By definition, a shrinking US current account deficit also means falling liquidity around the world (since the USD makes up one side of the trade in 87% of global currency transactions); and, as our friends at GaveKal have argued for years, a falling US current account almost always means that we will see a crisis somewhere in the world Should the US achieve a positive trade balance, that shift would have a BIG impact on the rest of the world.
For starters, moving from a current account deficit to a current account surplus will disrupt the two most important trade relationships in the world today:
(1) the exchange of US dollars for OPEC oil, and
(2) the exchange of US dollars for Asian manufactured goods.
And while the US will continue to import significant (one could even say huge) quantities of manufactured goods, the quantity of dollars moving permanently offshore will be significantly reduced.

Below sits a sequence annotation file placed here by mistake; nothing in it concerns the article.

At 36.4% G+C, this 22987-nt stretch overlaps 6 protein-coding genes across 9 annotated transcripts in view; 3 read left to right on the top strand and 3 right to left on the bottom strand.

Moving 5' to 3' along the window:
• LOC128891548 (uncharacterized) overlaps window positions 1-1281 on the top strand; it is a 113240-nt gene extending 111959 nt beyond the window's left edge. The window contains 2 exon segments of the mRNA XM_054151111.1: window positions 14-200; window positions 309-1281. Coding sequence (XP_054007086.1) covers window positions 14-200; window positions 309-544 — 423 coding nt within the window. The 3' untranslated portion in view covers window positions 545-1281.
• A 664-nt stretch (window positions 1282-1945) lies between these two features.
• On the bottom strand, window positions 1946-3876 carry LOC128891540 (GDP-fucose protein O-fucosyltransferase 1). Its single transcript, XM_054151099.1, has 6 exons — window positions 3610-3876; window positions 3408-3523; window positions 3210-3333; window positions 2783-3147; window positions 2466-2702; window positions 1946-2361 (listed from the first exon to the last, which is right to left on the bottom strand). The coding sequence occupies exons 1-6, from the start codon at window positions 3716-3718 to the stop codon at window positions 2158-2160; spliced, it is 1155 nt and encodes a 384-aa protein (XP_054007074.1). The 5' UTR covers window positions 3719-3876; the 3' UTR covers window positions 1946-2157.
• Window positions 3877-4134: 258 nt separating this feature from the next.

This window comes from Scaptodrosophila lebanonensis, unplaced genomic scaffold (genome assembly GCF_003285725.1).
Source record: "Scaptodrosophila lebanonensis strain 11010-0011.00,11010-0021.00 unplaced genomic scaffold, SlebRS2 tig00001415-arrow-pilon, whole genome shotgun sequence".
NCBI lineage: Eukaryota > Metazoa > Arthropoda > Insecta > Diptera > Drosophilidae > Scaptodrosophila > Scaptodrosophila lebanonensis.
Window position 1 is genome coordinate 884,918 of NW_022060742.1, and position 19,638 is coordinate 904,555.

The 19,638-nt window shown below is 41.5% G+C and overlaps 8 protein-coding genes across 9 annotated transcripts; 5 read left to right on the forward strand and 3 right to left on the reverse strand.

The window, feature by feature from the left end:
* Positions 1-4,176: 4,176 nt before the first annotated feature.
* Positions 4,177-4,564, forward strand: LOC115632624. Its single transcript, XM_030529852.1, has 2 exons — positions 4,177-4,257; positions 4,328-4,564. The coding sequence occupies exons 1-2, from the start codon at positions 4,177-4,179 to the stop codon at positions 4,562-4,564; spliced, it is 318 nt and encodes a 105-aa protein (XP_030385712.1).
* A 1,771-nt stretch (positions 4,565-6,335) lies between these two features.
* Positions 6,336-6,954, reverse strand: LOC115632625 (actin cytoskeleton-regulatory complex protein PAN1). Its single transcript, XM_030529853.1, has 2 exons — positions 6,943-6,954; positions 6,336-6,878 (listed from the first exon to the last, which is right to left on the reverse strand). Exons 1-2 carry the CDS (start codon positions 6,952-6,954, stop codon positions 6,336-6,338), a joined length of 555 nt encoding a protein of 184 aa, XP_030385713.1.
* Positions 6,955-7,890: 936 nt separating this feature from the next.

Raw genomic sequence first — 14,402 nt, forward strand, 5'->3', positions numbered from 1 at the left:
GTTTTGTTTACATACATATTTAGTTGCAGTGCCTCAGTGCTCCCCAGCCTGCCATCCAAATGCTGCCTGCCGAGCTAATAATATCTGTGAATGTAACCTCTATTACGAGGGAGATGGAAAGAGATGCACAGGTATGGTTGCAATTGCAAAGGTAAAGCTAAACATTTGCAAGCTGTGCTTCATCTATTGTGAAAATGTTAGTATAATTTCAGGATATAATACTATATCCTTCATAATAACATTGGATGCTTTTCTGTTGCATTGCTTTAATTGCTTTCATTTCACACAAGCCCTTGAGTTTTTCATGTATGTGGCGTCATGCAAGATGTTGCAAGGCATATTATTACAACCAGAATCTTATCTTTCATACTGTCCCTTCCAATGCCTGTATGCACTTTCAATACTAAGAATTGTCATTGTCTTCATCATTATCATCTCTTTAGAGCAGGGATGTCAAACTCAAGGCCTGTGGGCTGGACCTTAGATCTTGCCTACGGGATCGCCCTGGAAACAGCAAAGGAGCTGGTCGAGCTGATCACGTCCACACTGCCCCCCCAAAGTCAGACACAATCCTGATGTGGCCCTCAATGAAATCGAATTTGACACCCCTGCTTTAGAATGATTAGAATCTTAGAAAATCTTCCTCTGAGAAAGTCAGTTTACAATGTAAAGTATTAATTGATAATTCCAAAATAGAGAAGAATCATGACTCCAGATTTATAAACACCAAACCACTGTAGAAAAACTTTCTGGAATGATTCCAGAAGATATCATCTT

With the US current account deficit continuing its fall, we need to be alert for the next crisis abroad. It is very difficult to predict exactly when, where, and how markets will panic, but taking US dollars out of the trading system is akin to losing a chair in a game of musical chairs. Someone is going to be left out. It could be Europe or Japan – there are more chapters to come in the sordid European and Japanese economic sagas – but more likely it will be emerging-market countries loaded with a lot of external debt denominated in US dollars who struggle to keep a seat at the table.
Emerging markets, particularly Asian and Latin American economies, took a beating during the 1990s precisely because of boom-and-bust credit cycles caused by hot capital inflows followed by rapid capital outflows. This volatile boom/bust cycle is precisely what emerging-market policy makers were hoping to forestall by holding larger foreign exchange reserves starting in the late ’90s, but trading predominantly in the US dollar left them to vulnerable to swings in market interest rates and Fed policy.